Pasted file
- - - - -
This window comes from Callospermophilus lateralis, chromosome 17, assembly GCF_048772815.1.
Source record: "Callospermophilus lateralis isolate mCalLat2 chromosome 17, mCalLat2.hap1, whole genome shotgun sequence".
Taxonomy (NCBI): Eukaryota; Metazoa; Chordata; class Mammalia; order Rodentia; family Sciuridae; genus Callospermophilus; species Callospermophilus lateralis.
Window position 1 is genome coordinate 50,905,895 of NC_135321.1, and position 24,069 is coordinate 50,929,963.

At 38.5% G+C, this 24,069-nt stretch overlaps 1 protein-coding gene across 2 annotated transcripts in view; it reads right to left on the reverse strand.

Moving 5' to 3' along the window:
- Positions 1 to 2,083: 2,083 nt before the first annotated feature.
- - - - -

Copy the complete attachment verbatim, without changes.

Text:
This window comes from Callospermophilus lateralis, chromosome 17, assembly GCF_048772815.1.
Source record: "Callospermophilus lateralis isolate mCalLat2 chromosome 17, mCalLat2.hap1, whole genome shotgun sequence".
Taxonomy (NCBI): Eukaryota; Metazoa; Chordata; class Mammalia; order Rodentia; family Sciuridae; genus Callospermophilus; species Callospermophilus lateralis.
Window position 1 is genome coordinate 50,905,895 of NC_135321.1, and position 24,069 is coordinate 50,929,963.

At 38.5% G+C, this 24,069-nt stretch overlaps 1 protein-coding gene across 2 annotated transcripts in view; it reads right to left on the reverse strand.

Moving 5' to 3' along the window:
- Positions 1 to 2,083: 2,083 nt before the first annotated feature.